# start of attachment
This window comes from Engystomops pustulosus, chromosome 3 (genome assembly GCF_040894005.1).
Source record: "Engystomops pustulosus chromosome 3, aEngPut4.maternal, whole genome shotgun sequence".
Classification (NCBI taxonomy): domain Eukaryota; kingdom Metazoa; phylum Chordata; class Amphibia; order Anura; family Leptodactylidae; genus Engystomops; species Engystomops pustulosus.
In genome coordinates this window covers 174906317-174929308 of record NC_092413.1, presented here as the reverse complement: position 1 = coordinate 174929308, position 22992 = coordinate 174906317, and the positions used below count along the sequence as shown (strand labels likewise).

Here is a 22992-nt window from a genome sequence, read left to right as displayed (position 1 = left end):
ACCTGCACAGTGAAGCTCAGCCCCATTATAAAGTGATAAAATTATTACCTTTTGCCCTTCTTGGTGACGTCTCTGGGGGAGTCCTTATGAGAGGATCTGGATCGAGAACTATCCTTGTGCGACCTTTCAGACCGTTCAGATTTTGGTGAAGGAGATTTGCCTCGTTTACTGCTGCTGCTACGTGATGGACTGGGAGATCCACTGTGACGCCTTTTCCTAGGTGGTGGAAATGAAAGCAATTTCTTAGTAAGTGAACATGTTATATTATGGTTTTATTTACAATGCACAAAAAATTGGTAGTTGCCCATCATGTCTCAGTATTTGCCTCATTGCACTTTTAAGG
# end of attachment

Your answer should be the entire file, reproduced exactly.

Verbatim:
This window comes from Engystomops pustulosus, chromosome 3 (genome assembly GCF_040894005.1).
Source record: "Engystomops pustulosus chromosome 3, aEngPut4.maternal, whole genome shotgun sequence".
Classification (NCBI taxonomy): domain Eukaryota; kingdom Metazoa; phylum Chordata; class Amphibia; order Anura; family Leptodactylidae; genus Engystomops; species Engystomops pustulosus.
In genome coordinates this window covers 174906317-174929308 of record NC_092413.1, presented here as the reverse complement: position 1 = coordinate 174929308, position 22992 = coordinate 174906317, and the positions used below count along the sequence as shown (strand labels likewise).

Here is a 22992-nt window from a genome sequence, read left to right as displayed (position 1 = left end):
ACCTGCACAGTGAAGCTCAGCCCCATTATAAAGTGATAAAATTATTACCTTTTGCCCTTCTTGGTGACGTCTCTGGGGGAGTCCTTATGAGAGGATCTGGATCGAGAACTATCCTTGTGCGACCTTTCAGACCGTTCAGATTTTGGTGAAGGAGATTTGCCTCGTTTACTGCTGCTGCTACGTGATGGACTGGGAGATCCACTGTGACGCCTTTTCCTAGGTGGTGGAAATGAAAGCAATTTCTTAGTAAGTGAACATGTTATATTATGGTTTTATTTACAATGCACAAAAAATTGGTAGTTGCCCATCATGTCTCAGTATTTGCCTCATTGCACTTTTAAGG